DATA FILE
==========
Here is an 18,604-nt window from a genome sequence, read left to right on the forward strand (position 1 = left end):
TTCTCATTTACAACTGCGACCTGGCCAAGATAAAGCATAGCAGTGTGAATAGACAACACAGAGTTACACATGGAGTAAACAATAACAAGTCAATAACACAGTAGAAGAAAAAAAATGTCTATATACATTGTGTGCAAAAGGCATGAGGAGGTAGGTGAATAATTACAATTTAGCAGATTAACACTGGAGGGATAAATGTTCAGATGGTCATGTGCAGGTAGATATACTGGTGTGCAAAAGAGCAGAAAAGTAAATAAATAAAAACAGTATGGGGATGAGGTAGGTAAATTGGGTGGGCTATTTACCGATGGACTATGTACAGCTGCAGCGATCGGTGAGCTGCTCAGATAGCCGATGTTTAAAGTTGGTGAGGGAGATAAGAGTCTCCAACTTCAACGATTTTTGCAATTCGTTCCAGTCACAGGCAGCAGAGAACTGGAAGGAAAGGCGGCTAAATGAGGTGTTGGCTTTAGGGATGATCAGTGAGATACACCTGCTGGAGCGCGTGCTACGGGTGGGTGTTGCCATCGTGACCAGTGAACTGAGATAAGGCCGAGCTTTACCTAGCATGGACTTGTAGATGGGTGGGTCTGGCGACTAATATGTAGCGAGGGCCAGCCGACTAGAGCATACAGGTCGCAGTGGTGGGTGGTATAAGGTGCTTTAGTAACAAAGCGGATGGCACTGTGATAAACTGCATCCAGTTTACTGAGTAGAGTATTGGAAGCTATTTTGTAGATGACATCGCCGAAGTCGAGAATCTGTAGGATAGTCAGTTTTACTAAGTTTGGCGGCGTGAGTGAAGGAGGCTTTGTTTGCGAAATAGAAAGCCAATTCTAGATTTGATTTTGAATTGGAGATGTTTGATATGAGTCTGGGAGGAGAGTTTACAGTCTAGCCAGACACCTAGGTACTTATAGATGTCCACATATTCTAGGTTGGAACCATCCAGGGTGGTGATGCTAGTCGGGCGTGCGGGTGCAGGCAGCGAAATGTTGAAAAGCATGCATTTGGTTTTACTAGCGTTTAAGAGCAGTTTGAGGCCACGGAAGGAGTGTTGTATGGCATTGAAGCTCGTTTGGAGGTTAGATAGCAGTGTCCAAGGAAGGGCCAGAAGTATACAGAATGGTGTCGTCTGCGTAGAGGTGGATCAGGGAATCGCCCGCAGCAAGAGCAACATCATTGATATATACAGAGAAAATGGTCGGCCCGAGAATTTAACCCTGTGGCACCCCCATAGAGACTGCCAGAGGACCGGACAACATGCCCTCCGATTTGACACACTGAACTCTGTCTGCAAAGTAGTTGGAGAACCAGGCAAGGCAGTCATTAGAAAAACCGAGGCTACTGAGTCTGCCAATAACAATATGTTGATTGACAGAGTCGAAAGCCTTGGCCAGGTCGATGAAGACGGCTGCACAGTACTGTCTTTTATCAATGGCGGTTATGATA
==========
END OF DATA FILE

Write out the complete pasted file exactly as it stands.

Here is an 18,604-nt window from a genome sequence, read left to right on the forward strand (position 1 = left end):
TTCTCATTTACAACTGCGACCTGGCCAAGATAAAGCATAGCAGTGTGAATAGACAACACAGAGTTACACATGGAGTAAACAATAACAAGTCAATAACACAGTAGAAGAAAAAAAATGTCTATATACATTGTGTGCAAAAGGCATGAGGAGGTAGGTGAATAATTACAATTTAGCAGATTAACACTGGAGGGATAAATGTTCAGATGGTCATGTGCAGGTAGATATACTGGTGTGCAAAAGAGCAGAAAAGTAAATAAATAAAAACAGTATGGGGATGAGGTAGGTAAATTGGGTGGGCTATTTACCGATGGACTATGTACAGCTGCAGCGATCGGTGAGCTGCTCAGATAGCCGATGTTTAAAGTTGGTGAGGGAGATAAGAGTCTCCAACTTCAACGATTTTTGCAATTCGTTCCAGTCACAGGCAGCAGAGAACTGGAAGGAAAGGCGGCTAAATGAGGTGTTGGCTTTAGGGATGATCAGTGAGATACACCTGCTGGAGCGCGTGCTACGGGTGGGTGTTGCCATCGTGACCAGTGAACTGAGATAAGGCCGAGCTTTACCTAGCATGGACTTGTAGATGGGTGGGTCTGGCGACTAATATGTAGCGAGGGCCAGCCGACTAGAGCATACAGGTCGCAGTGGTGGGTGGTATAAGGTGCTTTAGTAACAAAGCGGATGGCACTGTGATAAACTGCATCCAGTTTACTGAGTAGAGTATTGGAAGCTATTTTGTAGATGACATCGCCGAAGTCGAGAATCTGTAGGATAGTCAGTTTTACTAAGTTTGGCGGCGTGAGTGAAGGAGGCTTTGTTTGCGAAATAGAAAGCCAATTCTAGATTTGATTTTGAATTGGAGATGTTTGATATGAGTCTGGGAGGAGAGTTTACAGTCTAGCCAGACACCTAGGTACTTATAGATGTCCACATATTCTAGGTTGGAACCATCCAGGGTGGTGATGCTAGTCGGGCGTGCGGGTGCAGGCAGCGAAATGTTGAAAAGCATGCATTTGGTTTTACTAGCGTTTAAGAGCAGTTTGAGGCCACGGAAGGAGTGTTGTATGGCATTGAAGCTCGTTTGGAGGTTAGATAGCAGTGTCCAAGGAAGGGCCAGAAGTATACAGAATGGTGTCGTCTGCGTAGAGGTGGATCAGGGAATCGCCCGCAGCAAGAGCAACATCATTGATATATACAGAGAAAATGGTCGGCCCGAGAATTTAACCCTGTGGCACCCCCATAGAGACTGCCAGAGGACCGGACAACATGCCCTCCGATTTGACACACTGAACTCTGTCTGCAAAGTAGTTGGAGAACCAGGCAAGGCAGTCATTAGAAAAACCGAGGCTACTGAGTCTGCCAATAACAATATGTTGATTGACAGAGTCGAAAGCCTTGGCCAGGTCGATGAAGACGGCTGCACAGTACTGTCTTTTATCAATGGCGGTTATGATA